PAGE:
The relevant questions are:
    What observational data seems to falsify the meteor strike hypothesis?
    Which other hypothesis, including others that might have caused other mass extinctions seem to fit the observational data better?

    What species do you propose caused the mass extinction? You used man as an example, but I doubt there's any other example from the past which rivals our species ability to impact the hydrosphere, atmosphere and geology. The only possible example would be the first life capable of photosynthesis, which over perhaps tens of millions of years drove anaerobic bacteria to near extinction.
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    Quote Originally Posted by Lynx_Fox
    What observational data seems to falsify the meteor strike hypothesis?
    butterflies - if conditions post-impact were so awful globally how did they manage to survive ?
    "Reality is that which, when you stop believing in it, doesn't go away." (Philip K. Dick)
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    Quote Originally Posted by marnixR
    Quote Originally Posted by Lynx_Fox
    What observational data seems to falsify the meteor strike hypothesis?
    butterflies - if conditions post-impact were so awful globally how did they manage to survive ?
    I don't know much about butterflies but they would seem particularly well adapted to survive with their egg and pupa stages already adapted to be dormant during long periods of cold such as winter for many of their species.
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    Quote Originally Posted by Lynx_Fox
    The relevant questions are:
    What observational data seems to falsify the meteor strike hypothesis?
    Which other hypothesis, including others that might have caused other mass extinctions seem to fit the observational data better?

    What species do you propose caused the mass extinction? You used man as an example, but I doubt there's any other example from the past which rivals our species ability to impact the hydrosphere, atmosphere and geology. The only possible example would be the first life capable of photosynthesis, which over perhaps tens of millions of years drove anaerobic bacteria to near extinction.
    Well my question is, has anyone attempted to build a computer model of the global ecosystems during the height of the dominance of dinosaurs as a class of species? The ecological damage that elephants do, and the way they change their environment, has already been mentioned. Well many of the herbivorous dinosaurs were quite a bit larger than elephants. Do we know enough about the formation of fossils to be able to extrapolate any kind of population estimates from the numbers we have found?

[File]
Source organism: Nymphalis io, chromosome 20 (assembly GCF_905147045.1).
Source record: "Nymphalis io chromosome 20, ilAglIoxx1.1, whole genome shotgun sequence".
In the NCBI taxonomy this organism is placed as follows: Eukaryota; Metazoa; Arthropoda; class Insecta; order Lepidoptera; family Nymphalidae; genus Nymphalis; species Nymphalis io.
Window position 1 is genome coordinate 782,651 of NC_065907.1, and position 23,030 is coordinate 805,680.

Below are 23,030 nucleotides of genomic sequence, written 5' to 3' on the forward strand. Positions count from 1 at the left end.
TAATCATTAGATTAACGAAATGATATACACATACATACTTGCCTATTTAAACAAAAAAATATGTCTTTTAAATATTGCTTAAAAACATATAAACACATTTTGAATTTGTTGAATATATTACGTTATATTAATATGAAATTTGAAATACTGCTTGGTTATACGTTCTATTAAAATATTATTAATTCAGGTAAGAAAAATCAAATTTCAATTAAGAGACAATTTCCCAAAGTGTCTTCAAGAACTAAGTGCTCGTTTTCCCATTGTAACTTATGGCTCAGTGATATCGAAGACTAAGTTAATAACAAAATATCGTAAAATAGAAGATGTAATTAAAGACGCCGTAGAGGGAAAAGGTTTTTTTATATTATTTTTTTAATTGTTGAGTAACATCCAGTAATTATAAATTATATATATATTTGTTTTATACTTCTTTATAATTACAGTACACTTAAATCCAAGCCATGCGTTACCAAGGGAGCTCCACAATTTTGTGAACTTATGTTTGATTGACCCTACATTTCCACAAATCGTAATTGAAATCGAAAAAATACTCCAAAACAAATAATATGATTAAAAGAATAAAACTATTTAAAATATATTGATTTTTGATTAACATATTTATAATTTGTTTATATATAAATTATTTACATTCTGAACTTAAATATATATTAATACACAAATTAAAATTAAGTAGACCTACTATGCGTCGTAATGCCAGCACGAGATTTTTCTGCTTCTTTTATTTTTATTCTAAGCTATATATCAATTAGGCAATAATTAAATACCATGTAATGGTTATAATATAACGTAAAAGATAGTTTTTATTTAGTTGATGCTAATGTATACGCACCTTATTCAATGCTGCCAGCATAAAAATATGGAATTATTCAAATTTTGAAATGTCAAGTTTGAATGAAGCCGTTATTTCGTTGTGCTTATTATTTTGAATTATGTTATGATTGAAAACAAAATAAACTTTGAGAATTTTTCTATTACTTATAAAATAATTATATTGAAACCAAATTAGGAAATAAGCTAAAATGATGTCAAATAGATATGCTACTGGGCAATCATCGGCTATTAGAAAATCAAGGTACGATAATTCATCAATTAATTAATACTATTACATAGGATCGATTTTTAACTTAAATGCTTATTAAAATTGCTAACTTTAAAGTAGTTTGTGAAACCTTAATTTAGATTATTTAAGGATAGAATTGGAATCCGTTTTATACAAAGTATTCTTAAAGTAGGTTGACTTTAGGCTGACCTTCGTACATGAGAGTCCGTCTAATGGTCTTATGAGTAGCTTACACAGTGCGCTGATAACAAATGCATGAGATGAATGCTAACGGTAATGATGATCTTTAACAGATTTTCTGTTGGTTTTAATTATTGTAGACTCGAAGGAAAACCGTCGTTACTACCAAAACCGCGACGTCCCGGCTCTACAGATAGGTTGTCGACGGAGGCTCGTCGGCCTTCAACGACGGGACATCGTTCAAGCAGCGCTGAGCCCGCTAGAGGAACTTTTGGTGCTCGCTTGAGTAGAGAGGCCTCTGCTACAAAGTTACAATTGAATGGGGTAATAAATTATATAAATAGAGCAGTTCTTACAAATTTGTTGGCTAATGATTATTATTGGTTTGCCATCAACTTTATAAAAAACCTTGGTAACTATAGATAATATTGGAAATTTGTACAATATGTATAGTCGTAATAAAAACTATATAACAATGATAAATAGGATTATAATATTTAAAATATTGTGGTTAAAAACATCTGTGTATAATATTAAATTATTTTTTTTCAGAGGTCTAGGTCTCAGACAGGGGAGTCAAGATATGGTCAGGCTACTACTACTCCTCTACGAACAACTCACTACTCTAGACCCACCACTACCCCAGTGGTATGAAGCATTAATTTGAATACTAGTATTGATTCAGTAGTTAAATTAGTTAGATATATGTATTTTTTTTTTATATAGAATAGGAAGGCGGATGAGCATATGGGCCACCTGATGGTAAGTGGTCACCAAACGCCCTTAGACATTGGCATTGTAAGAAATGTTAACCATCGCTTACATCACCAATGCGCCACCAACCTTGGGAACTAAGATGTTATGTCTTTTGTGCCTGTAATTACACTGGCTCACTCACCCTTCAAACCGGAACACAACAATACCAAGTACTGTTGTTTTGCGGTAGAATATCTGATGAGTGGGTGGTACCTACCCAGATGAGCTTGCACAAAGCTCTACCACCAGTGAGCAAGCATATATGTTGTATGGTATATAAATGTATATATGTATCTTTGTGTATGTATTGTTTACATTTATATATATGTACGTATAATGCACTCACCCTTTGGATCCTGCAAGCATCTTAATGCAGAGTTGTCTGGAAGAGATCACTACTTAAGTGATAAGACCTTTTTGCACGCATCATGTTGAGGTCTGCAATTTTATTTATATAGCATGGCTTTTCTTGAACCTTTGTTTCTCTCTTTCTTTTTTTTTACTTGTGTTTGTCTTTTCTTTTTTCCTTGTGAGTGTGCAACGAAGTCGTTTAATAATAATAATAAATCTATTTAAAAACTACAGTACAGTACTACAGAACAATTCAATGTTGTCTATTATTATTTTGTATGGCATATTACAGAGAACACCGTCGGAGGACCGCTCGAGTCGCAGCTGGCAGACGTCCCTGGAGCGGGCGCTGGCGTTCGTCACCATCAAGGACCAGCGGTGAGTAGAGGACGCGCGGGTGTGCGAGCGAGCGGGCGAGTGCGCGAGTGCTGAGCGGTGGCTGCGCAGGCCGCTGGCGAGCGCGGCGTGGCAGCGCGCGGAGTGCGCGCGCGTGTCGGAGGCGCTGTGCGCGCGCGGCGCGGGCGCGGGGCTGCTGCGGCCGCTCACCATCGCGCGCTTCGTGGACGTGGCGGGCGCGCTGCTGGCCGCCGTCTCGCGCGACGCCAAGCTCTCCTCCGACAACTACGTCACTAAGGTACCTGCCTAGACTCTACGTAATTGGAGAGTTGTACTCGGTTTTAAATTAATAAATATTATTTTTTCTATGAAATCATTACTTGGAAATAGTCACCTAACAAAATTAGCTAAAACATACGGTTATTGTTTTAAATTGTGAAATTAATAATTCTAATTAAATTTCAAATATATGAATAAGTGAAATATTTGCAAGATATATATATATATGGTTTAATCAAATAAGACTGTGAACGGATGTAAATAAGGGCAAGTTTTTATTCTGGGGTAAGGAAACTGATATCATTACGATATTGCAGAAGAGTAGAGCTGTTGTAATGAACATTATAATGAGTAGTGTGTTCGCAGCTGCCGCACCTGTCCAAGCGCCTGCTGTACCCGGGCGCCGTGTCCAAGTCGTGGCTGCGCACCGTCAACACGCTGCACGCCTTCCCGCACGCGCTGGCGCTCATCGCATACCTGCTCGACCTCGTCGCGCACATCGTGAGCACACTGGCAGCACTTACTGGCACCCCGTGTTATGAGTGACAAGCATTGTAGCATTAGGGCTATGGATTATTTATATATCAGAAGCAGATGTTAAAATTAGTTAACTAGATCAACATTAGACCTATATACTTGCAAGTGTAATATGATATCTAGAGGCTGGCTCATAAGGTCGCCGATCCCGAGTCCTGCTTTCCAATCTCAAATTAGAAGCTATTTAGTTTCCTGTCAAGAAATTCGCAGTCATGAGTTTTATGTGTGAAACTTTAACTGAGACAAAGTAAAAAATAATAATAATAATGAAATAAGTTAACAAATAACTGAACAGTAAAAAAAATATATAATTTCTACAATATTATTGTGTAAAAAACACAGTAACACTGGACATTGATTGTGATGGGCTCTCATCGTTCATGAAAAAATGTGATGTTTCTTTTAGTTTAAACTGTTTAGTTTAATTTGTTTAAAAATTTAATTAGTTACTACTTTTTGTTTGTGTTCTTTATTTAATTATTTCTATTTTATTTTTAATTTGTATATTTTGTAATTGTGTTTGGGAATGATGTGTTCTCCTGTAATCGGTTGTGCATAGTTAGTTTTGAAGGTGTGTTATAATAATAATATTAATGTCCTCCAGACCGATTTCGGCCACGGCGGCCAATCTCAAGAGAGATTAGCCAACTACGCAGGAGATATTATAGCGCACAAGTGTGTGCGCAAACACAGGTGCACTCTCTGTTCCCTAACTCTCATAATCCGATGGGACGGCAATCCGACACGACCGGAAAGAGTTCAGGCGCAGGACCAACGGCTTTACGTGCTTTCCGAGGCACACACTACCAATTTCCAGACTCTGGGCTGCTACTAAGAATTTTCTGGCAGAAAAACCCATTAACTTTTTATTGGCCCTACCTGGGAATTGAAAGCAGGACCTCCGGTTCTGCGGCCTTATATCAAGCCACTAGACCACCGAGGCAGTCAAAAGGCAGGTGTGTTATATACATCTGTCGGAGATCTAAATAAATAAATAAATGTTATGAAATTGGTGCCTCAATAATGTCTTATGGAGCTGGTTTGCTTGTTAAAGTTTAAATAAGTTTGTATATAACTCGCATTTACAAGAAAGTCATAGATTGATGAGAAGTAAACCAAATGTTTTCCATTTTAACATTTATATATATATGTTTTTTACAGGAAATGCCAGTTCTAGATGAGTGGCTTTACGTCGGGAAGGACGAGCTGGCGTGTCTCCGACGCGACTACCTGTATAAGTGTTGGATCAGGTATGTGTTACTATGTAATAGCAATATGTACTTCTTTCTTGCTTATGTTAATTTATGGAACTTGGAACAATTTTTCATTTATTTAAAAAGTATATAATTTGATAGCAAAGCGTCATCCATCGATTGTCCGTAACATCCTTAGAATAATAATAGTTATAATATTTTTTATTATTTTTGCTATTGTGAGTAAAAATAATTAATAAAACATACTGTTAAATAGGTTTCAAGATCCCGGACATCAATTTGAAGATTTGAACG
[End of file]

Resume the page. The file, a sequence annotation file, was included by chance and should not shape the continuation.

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    The point I made earlier is that key species (like man and like the elephant) may have a big imact and even cause extinctions, but the main change is simply to push an ecology in a different direction.

    Another example that might be of interest is when the isthmus of Panama was formed. For mega-millions of years North and South America were separate and there was ocean between them. Continental drift brought them together, permitting northern species to move south and southern to move north. The subsequent mix-up caused a large number of species to go extinct.

    There is no way that computer models of global environment around the KT event can be made. It is tough enough doing them for the present world, and their accuracy is still a matter of debate. We simply do not have the basic data to build a global climate model for 60 million years ago.

    There definitely would have been dinosaurs that had a very big effect on local ecologies - like the elephant, consuming forests, or in unpredictable other ways. My own opinion, though, FWIW, is that the impact would be too small to cause a mass extinction. After all, the elephant simply created a new ecology.
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    Quote Originally Posted by skeptic
    It is worth remembering that ecologies do not undergo catastrophes. What they undergo is change. Sometimes that change, from our human limited perspective, appears to be catastrophic. However, events that follow often make it seem otherwise.